Then there are the ‘butterfly’ doors, which feature an integrated air box that delivers air to the side-mounted radiators. There’s a beautifully pinched waist, and an organic softness to some of the forms is matched by a pronounced edginess elsewhere. The rear might be the wildest part of all, composed of a series of horizontal blades that underscore the SP3’s futuristic character while betraying the influence of a more obscure reference point: Pininfarina’s 1968 Ferrari 250 P5 concept car (look it up). The taillights are set into a horizontal light bar beneath the spoiler; the tail pipes exit through the upper part of the diffuser. This is car as abstract art.
As ever, make up your own mind, but be in no doubt: the Daytona SP3 is a stunning looking machine in the flesh, a car that turns up the volume on the visual entertainment depending on where you stand (literally). “You can take cues from the past but it’s vital that you don’t lose the visionary approach,” Manzoni continues. “You can see how it’s possible to connect the beauty of our heritage with our vision for the future. We would never do a ‘restomod,’ it’s low-level. Never make something that is banal or obvious.”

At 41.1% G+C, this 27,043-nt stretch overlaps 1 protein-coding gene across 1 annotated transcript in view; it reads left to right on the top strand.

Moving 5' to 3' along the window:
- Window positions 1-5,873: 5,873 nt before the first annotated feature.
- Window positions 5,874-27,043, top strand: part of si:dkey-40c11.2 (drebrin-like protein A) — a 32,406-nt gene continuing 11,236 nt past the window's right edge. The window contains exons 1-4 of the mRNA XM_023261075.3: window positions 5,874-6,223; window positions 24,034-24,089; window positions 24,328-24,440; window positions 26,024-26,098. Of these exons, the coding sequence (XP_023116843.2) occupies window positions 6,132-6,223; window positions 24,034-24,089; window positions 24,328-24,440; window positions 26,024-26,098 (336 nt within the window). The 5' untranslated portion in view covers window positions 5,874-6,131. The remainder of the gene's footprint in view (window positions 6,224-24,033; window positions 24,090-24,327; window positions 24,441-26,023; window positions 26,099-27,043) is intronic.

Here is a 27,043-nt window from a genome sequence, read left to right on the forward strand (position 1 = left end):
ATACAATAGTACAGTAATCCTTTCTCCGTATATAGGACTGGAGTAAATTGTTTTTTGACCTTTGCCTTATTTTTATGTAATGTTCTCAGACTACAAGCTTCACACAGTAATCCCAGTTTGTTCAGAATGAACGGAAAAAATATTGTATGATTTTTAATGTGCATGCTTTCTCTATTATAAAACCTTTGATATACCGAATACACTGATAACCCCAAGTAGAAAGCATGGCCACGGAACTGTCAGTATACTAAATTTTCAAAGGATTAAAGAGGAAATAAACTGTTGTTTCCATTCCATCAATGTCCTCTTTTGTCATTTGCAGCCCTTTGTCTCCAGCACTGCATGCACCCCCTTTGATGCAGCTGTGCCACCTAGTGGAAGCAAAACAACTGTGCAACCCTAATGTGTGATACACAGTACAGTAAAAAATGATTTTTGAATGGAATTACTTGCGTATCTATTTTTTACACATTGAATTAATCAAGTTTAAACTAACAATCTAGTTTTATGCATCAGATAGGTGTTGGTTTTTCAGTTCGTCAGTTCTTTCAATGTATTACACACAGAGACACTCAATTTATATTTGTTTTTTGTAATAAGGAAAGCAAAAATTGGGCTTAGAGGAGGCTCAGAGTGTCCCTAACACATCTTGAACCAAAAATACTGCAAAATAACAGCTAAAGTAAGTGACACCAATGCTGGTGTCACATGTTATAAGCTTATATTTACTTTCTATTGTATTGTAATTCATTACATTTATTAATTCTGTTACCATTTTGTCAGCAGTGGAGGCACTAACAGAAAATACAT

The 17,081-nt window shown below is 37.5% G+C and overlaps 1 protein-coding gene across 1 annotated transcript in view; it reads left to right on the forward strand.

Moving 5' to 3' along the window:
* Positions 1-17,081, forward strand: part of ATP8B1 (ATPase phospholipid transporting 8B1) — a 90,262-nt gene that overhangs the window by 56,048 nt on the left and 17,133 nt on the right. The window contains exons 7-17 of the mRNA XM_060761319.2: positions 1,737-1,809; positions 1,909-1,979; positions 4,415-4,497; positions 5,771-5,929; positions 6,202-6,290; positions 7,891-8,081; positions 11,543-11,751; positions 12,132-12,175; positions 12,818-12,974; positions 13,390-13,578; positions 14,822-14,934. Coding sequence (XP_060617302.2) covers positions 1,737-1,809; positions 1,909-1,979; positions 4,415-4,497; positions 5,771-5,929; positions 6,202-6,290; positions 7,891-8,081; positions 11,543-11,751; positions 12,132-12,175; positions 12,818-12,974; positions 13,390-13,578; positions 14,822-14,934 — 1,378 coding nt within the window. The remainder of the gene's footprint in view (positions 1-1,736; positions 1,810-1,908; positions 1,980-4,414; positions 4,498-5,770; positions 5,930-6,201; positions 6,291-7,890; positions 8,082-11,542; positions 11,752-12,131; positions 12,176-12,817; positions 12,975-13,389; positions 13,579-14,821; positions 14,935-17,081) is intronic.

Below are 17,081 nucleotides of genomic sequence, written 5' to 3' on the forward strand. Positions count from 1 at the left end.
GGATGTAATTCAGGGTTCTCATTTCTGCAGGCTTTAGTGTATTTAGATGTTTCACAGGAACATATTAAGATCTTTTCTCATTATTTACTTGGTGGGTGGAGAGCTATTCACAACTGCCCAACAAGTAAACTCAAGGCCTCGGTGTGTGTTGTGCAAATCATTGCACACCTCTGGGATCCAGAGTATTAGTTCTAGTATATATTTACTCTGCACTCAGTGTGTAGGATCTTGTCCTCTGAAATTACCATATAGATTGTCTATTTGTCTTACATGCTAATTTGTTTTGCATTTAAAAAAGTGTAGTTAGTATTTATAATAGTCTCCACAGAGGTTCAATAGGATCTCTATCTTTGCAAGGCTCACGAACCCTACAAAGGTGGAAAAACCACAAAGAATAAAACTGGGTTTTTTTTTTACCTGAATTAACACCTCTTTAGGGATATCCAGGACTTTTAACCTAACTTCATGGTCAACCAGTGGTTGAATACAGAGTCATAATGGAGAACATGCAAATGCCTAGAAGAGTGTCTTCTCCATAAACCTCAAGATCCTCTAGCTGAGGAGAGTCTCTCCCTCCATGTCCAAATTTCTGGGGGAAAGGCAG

Technically, the Daytona SP3 is also intriguing. The helicopter pitch is a more analog, non-hybrid LaFerrari, although Galliera is quick to dispute this when I put it to him. “This is emphatically not a LaFerrari Speciale. When we do a new hypercar it’s the pinnacle of performance, exploring a new technology frontier,” he insists. “Icona is more design-driven, and we have some collectors who are very focused on that aspect of Ferrari. Although some elements are shared with the LaFerrari, the philosophy and strategy are completely different.”